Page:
Thursday, November 18, 2010

Unconventional Preparation

As a sophomore in college, I had to complete a natural science class requirement. I’ve never been really passionate about sciences and math, so I took one of those fancy-pants humanities-type math classes called, “Introduction to Mathematical Thinking”. It’s the kind of class that should start with a hug and end with you looking in a mirror and saying, “Yes, I am special. Yes, I can do math.”

Okay, not really. But it was a soft class in my otherwise rigorous academic schedule. We learned about the history of cryptology, codes and World War II. We discussed math-as-philosophy and math-as-religion. And I even got to write a paper about math, which was a pun-filled punch piece called, “Seven Ate Nine.” My best friend and roommate, Darcy, loves it and, to this day, I send it to her on her birthday.

Why do I tell you this? It all comes down to the final exam of that semester. I don’t remember what we were being asked to answer. All I knew was that I didn’t want to study for it. I’d rather spend time living amongst my English-Film-Philosophy-History class notes than staring at numbers and graphs and funny symbols (no offense to People Who like Numbers).

So instead of studying, I took an unconventional approach to my exam preparation: I didn’t. I just didn’t study. At all.

And on the day of the test, I put on my giant, red hoodie – the kind of clothing that is socially acceptable only on college campuses and only before 11am – and jeans. I walked across campus with my iPod in my ears, and I played R. Kelly’s “Worlds Greatest” on repeat. Lyrical gems from that song include:
It's the world's greatest, Yo.
It's the world's greatest. Come on.
World's Greatest, Ever.

-R Kelly
I bobbed and weaved my head along to the song, built up my confidence with Mr. Kelly’s melodic motivation, and took the test.

And I got an A.

Okay, so that’s not how it is supposed to happen. You aren’t supposed to mock a test and still get rewarded. As a (older, maybe-wiser) runner I now know that I can’t just show up to a start line, bob-and-weave to my music and expect to be a champion. There’s a lot more to a race – a test – than confidence built upon a 3-minute song.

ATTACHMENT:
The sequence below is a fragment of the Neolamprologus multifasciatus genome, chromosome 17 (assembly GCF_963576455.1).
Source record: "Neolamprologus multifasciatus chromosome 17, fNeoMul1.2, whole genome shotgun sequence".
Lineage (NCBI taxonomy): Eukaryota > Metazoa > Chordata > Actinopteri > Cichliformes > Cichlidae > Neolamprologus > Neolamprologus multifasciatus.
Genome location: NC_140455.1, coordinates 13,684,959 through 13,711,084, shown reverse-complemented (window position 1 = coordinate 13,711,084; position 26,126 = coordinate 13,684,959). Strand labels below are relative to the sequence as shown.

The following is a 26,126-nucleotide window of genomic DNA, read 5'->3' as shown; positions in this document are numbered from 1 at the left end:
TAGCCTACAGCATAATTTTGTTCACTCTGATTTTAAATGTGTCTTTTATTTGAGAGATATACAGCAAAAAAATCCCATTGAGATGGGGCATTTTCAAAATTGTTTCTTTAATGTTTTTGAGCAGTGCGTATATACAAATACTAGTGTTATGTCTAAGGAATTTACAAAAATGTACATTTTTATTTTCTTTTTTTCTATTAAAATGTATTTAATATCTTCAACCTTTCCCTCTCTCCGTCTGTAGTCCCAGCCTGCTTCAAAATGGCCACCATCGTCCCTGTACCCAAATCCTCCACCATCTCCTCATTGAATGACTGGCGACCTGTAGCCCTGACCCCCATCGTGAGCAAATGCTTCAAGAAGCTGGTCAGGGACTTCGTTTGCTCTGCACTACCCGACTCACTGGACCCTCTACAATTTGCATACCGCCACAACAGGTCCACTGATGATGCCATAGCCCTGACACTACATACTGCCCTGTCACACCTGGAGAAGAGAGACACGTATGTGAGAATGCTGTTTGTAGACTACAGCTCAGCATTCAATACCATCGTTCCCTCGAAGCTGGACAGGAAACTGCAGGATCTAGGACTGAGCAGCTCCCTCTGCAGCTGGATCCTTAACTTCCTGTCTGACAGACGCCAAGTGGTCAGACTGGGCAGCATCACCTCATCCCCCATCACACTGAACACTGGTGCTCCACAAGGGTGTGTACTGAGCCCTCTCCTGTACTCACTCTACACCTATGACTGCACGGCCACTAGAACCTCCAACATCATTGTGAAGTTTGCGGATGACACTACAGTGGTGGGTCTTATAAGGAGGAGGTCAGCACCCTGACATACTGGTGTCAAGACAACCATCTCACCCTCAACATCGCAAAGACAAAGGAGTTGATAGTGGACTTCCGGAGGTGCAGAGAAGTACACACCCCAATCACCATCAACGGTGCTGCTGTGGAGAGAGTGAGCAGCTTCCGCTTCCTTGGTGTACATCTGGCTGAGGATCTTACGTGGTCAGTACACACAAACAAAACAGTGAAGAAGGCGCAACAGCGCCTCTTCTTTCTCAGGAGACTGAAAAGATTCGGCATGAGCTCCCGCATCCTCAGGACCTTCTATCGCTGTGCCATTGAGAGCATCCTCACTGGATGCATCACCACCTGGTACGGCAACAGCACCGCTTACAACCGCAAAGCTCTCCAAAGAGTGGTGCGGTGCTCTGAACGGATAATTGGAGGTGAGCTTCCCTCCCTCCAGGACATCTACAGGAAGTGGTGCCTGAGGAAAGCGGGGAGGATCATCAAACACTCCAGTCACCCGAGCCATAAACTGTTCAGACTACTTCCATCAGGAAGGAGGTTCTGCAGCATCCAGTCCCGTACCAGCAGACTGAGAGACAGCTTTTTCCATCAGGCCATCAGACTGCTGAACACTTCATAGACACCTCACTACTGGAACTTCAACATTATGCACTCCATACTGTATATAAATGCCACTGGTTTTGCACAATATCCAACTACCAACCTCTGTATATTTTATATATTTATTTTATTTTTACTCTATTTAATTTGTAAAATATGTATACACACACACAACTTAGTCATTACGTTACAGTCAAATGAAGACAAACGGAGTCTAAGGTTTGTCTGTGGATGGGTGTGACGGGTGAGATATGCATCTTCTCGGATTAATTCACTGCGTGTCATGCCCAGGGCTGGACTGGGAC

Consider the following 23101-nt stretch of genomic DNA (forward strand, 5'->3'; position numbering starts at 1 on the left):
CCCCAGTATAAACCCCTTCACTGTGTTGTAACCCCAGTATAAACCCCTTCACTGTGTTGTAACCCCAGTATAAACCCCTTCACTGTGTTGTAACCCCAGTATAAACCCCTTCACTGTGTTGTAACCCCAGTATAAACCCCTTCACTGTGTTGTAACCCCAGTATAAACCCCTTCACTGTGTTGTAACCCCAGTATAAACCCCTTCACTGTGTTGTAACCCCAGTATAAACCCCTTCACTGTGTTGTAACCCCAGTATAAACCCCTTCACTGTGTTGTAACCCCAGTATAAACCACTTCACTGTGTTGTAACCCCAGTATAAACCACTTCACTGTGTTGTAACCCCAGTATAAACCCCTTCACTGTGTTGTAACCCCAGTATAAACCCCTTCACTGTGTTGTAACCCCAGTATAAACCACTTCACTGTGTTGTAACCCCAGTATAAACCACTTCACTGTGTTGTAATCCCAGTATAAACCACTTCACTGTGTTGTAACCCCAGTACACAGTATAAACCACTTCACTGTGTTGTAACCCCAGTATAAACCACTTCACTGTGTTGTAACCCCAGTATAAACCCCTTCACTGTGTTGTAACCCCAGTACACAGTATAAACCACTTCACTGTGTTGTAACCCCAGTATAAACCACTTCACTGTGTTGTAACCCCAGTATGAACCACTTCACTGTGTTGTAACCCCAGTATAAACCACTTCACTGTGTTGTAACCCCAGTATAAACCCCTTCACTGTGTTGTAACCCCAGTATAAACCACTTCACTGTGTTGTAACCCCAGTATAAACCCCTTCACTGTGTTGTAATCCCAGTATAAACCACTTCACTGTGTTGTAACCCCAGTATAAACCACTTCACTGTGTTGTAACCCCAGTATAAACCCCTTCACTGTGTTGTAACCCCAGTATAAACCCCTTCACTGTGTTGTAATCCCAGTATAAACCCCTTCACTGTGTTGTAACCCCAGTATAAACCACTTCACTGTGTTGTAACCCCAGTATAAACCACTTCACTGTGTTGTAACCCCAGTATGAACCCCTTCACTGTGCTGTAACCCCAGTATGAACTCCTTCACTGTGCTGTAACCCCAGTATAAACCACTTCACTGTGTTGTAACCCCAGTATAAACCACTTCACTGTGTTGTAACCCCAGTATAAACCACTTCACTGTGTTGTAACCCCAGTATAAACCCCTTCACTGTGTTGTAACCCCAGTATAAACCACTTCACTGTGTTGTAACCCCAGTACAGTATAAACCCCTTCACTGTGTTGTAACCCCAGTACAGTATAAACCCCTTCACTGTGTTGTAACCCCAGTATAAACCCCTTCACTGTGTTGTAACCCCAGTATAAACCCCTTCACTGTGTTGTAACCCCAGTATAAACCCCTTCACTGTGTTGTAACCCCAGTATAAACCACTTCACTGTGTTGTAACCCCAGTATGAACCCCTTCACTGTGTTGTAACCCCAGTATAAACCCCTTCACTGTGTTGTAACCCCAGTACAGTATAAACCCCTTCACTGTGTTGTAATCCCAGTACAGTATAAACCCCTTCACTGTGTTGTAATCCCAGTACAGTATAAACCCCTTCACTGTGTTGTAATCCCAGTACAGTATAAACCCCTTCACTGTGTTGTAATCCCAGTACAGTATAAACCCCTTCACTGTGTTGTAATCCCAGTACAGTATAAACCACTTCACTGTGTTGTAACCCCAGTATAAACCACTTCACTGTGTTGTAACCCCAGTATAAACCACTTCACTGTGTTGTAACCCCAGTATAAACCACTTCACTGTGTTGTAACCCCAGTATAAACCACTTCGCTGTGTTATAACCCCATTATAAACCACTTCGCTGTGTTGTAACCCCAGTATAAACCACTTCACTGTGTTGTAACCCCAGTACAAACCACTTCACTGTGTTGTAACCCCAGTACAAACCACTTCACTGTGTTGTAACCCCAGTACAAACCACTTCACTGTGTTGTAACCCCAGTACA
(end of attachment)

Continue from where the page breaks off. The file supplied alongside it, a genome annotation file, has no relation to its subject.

But that’s not the point of this recollection. What I take from this tiny memory is that there isn’t always a singular way to success. I’ve training for marathons for years. I’ve trained for ultras, triathlons and century rides for a while as well. And frankly, the day-to-day and week-to-week has grown to be a bit formulaic and stale.

Right now, I have the Goofy Challenge on my schedule for the second week in January. I’ll run the half with my mom and the full with my friends. This will be my second Goofy. My first Goofy (2009) was a practice in disciplined training. I put in my workouts. I stayed strict to the schedule. And I had a wonderful time.

This time around, I’m playing it a little more fast and loose. I don’t have any time goals, and I refuse to put pressure on myself to get in “X” amount of training miles. Granted, I know I can run 26.2 tonight if I had to. But physical conditioning aside, I am at a point in my training life where I am loosening up the limits, the reins, the hard lines in the sand, if you will. I’ve spent a couple years pushing myself with the stiff stick of discipline. For the next two months, I am letting that rod bend. I am taking a chance and bettering myself by relaxing.

I will train, I know I will. I will get the time on my feet and put in the miles and make it happen. But I am not going to do so with any pressure. This is my “World’s Greatest” approach. This is the perspective I need at the moment, so that down the line, come ultra time, I can hone my focus back in.

Today I went out for an 80-minute run and came back with just under 10 miles on my legs. And part of those 10 miles were run to the tune of “The World’s Greatest” which, in turn, inspired this post and inspired me to embrace this philosophy through race day.

So here’s to unconventional preparation, and the road it will take me down through January. It’s an experiment in training and in life. And my goal is to just enjoy the nonchalance of fun running along the way. I’m sure I will report back the results of this approach, and I am crossing my fingers and hoodie-ing myself up with the hopes that I will get an “A”. But until then, I’ll just keep running and humming:
I'm that star up in the sky
I'm that mountain peak up high
Hey, I made it.
I'm the worlds greatest
And I'm that little bit of hope
When my backs against the ropes
I can feel it, mmm.
I'm the world's greatest

-R Kelly

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